I have a folder of 6000+ PDF files (chapters, articles, etc.). I'm trying to weed out/sort those that I've just downloaded but never annotated. Is there a way to do this? Those PDFs that I've never annotated usually have the same "created" and "modified" dates, so I was thinking those criteria could be used (i.e., look for files whose modified date is later than/not the same as the created date), but I have no idea how to do that.

In other words, I need to be able to find any PDF on my computer that has been modified.

Thank you for any help!

  • What is it you want to do with the found PDF files that meet the criteria? I ask because using Automator, it found, in 2.5 seconds, the 108 PDF files out of the 1,181 in my Documents folder that were modified after being created. I can tell you the workflow in an answer but knowing how you want the info and or what to do with the files found, I could expand the workflow before posting it. Jan 9, 2018 at 20:21
  • @user3439894 Ideally, I could have a complete workflow that a) finds any modified PDFs (i.e., with Skim annotations), b) exports them with embedded notes (which'll make the annotations readable in Preview, PDFpen, etc.), c) deletes the original PDF, and d) that keeps the newly-converted PDF in the same folder location as the one it replaced. Or if Finder just shows me the modified PDFs, I could take it from there, albeit in a less efficient way. I do already have a droplet that does the exporting with embedded notes...I just need a way to identify the modified files. Hope this makes sense.
    – william
    Jan 9, 2018 at 20:47
  • Okay, I'm headed out for the evening so I don't have the time to do all that was presented in you comment, so I'll post the info I have and you can see if you can build on it, as I won't have any time till tomorrow (depending on how late I get back tonight). In Automator, create a new workflow and add a Find Finder Items action with settings, e.g., Search(Documents) > (All) > (Kind)(is)(PDF). Add a Run AppleScript action, replacing the default code with the following example AppleScript code, which you must first run this as a command in Terminal to parse it into individual lines of code: Jan 9, 2018 at 21:12
  • printf '\non run {input, parameters}\nset modifiedFilesList to {}\nrepeat with i from 1 to count input\nset fileInfo to info for item i of input\nset cDate to creation date in fileInfo\nset mDate to modification date in fileInfo\nif mDate > cDate then\nset end of modifiedFilesList to item i of input\nend if\nend repeat\nreturn modifiedFilesList\nend run\n\n' Then copy & paste from Terminal to Run AppleScript action. Note that as coded, it passes the lists of files modified since creation to the next action in the workflow, or you can expand the example AppleScript code to do something else. Jan 9, 2018 at 21:12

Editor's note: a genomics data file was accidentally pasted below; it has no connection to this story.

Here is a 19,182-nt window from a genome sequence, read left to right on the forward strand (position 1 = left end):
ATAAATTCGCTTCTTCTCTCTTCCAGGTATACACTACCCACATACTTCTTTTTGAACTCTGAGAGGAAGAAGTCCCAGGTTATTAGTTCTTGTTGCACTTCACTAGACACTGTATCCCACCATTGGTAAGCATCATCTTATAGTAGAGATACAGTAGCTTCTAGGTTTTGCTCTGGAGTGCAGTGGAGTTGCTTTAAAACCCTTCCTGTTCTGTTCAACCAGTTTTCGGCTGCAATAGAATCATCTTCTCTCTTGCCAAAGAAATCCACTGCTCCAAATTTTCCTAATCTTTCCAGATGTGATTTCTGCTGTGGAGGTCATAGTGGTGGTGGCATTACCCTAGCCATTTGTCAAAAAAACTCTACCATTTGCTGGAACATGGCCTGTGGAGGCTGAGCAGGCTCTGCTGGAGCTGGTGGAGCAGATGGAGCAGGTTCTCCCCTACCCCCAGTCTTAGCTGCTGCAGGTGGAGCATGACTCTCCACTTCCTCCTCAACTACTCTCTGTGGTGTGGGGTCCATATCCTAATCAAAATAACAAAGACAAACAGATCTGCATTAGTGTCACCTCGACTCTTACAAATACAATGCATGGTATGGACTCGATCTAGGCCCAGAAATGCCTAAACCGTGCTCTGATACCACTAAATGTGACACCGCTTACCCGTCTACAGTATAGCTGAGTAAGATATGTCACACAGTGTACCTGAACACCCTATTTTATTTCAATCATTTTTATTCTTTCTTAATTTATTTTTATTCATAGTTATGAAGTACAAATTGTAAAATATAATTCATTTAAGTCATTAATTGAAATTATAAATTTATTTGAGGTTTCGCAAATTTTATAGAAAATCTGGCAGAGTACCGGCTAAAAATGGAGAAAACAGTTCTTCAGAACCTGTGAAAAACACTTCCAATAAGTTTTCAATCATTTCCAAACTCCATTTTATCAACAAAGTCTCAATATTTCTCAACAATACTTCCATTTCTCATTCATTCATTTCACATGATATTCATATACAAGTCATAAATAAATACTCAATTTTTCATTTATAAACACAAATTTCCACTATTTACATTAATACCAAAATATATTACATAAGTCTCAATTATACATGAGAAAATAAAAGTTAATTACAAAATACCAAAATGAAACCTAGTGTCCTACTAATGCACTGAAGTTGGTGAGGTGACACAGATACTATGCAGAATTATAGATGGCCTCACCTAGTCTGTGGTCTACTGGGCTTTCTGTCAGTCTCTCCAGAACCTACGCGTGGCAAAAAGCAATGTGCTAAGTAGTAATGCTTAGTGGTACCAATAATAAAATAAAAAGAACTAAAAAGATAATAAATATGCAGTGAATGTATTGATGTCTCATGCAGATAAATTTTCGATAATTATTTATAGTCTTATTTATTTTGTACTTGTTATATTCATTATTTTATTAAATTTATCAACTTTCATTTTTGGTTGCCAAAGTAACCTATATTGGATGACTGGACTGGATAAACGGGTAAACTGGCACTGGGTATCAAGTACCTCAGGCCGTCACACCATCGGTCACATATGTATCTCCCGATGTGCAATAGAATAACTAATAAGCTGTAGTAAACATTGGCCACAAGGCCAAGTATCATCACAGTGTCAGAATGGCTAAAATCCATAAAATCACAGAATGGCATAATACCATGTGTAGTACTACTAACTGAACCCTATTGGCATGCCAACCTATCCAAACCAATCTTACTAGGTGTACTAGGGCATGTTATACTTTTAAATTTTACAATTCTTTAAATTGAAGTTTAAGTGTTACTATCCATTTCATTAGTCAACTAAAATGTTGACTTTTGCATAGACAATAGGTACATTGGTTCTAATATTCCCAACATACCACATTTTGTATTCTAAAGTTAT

• Thank you for the help. First, that's amazing. However, there are many files I never annotated, but nonetheless it appears the date modified is a couple seconds later than the date created (I just now found out how to view seconds in Finder). Is there a way to modify the script to list only those files whose modified vs created date differs by more than 30 seconds or so? Thanks so much for the help.
    – william
    Jan 9, 2018 at 22:55

3 Answers 3


Per info in the OP and comments, this will do as you asked.

In Automator:

  • Create a new Workflow.
  • Add a Find Finder Items action.
    • With settings, e.g., Search (Documents)
    • (All) of the following are true
    • (Kind) (is) (PDF)
  • Add a Run AppleScript action.

    • Replace the default code with the following example AppleScript code show further below:

    • Note: If Skim is not in the /Applications folder, then modify the value of the skimpdfPathFilename variable accordingly. You should not need to modify anything else unless you want to set the value of the offsetInSeconds variable, e.g. set offsetInSeconds to 60, to a different value. This variable is used to help find the files that really have been modified since they were created. The granularity differential between the creation date and modification date when a file is first created can be from 0 seconds to a higher value, which is not a consistent value depending on how the file was created. Make adjustments as you see fit for your use case.